In United Rentals, Inc.  v. RAM  Holdings, Inc., (Del. Ch., Dec. 13, 2007), read opinion here, the Delaware Chancery Court rejected a proposed opinion by a law professor on a legal issue. The Court reminded everyone that giving opinions on Delaware legal issues was the proper province of the court–not proposed experts hired by the parties. Professor Stephen Bainbridge has the case covered already, so I refer you to his thoughtful post here.

The good professor provides excerpts from the opinion, including the following:

After thoroughly reviewing Professor Coates’s report and both parties’ briefs, I find that the portion of the report that describes buyout deal structures is admissible as factual testimony and that the remainder of the report that purports to explain drafting practices is inadmissible as impermissible legal opinion.

. . . . It is therefore obvious that defendants’ expert intends to instruct this Court on how such “succinct but legal terms of art” should be interpreted.7 This Court, however, has made it unmistakably clear that it is improper for witnesses to opine on legal issues governed by Delaware law.8  It is within the exclusive province of this Court to determine such issues of domestic law.9  I, in interpreting the disputed contractual provisions at issue in this case, need not—indeed, may not—look beyond the well-established precedent of the Delaware courts, with which I am intimately familiar. The report, by opining on Delaware law and the application thereof under the guise of informing the Court of drafting “customs and trends,” impermissibly encroaches on the province of this Court.”10
7 Remarkably, in his report, Professor Coates appears to excuse practices that can only be described as inartful drafting as “one of the ways that the parties [to buyout negotiations] commonly economize on time and costs.” Id. Professor Coates states that the parties, in contravention of basic principles of contract interpretation and drafting, use certain phrases (e.g., “subject to” or “notwithstanding”) so as to “avoid the need to attempt to synthesize every provision of every related agreement that is or may be partly or wholly in conflict with the provision in question.” Id. Not surprisingly, disputes often arise precisely because of provisions that are “partly or wholly in conflict” with each other.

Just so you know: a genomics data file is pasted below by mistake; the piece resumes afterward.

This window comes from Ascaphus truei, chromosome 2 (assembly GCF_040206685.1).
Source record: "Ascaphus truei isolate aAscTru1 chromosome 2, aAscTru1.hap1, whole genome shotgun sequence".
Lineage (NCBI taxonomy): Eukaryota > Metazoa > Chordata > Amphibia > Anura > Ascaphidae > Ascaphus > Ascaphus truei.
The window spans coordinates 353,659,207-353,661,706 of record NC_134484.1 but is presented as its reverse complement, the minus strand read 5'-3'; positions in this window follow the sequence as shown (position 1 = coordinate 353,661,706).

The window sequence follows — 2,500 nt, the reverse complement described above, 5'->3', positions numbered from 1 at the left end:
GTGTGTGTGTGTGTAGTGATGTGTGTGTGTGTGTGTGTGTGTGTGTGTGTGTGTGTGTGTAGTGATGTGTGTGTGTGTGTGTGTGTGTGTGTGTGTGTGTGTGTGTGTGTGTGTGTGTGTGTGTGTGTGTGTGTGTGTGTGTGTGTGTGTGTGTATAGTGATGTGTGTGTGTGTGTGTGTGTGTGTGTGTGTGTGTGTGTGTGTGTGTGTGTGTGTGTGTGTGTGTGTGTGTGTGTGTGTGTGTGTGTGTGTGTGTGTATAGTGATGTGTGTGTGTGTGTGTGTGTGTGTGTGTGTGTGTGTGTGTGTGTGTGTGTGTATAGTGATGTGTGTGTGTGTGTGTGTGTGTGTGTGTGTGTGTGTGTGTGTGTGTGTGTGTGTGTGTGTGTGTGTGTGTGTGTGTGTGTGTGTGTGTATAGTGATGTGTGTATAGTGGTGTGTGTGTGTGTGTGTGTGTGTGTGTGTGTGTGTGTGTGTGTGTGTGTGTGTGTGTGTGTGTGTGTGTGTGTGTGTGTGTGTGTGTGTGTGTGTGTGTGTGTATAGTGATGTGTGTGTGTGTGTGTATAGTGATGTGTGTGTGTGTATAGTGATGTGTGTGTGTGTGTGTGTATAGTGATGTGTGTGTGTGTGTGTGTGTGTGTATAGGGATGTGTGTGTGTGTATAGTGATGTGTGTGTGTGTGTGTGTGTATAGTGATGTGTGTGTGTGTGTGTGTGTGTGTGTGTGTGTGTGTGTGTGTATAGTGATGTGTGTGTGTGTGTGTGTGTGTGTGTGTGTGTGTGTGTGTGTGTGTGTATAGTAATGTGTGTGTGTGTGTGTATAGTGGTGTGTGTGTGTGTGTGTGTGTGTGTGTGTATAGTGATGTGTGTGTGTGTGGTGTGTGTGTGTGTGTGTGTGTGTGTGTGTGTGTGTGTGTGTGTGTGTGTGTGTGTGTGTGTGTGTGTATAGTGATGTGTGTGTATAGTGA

8 See, e.g., In re Walt Disney Co. Derivative Litig., No. 15452-NC, 2004 WL 550750, at *1 (Del. Ch. Mar. 9, 2004) (“In this Court, witnesses do not opine on Delaware corporate law.”).

9 See, e.g., id. (citing Itek Corp. v. Chicago Aerial Indus., Inc., 274 A.2d 141, 143 (Del. 1971); N. Am. Philips Corp. v. Aetna Cas. and Sur. Co., No. 88C-JA-155, 1995 WL 628447, at *3 (Del. Super. Apr. 22, 1995); State v. Hodges, Nos. CR 95-12-0405, CR 95-12-0406, 1996 WL 33655975, at *2 (Del. Super. Sept. 10, 1996)).

10 The report attempts to instruct this Court on interpretation of the agreement, which is the ultimate issue of law in this case. As this Court has concluded previously, the “proposed testimony [is] inadmissible not merely because it embraces an ultimate issue, but also because it embraces domestic law.” In re Walt Disney Co. Derivative Litig., 2004 WL 550750, at *1 (relying on Rule 704 and Itek, 274 A.2d 141) (emphasis in original).

UPDATE: Here is a post on Lee Thomason’s blog about a very recent decision from the U.S. District Court for the District of Delaware that came to a similar conclusion.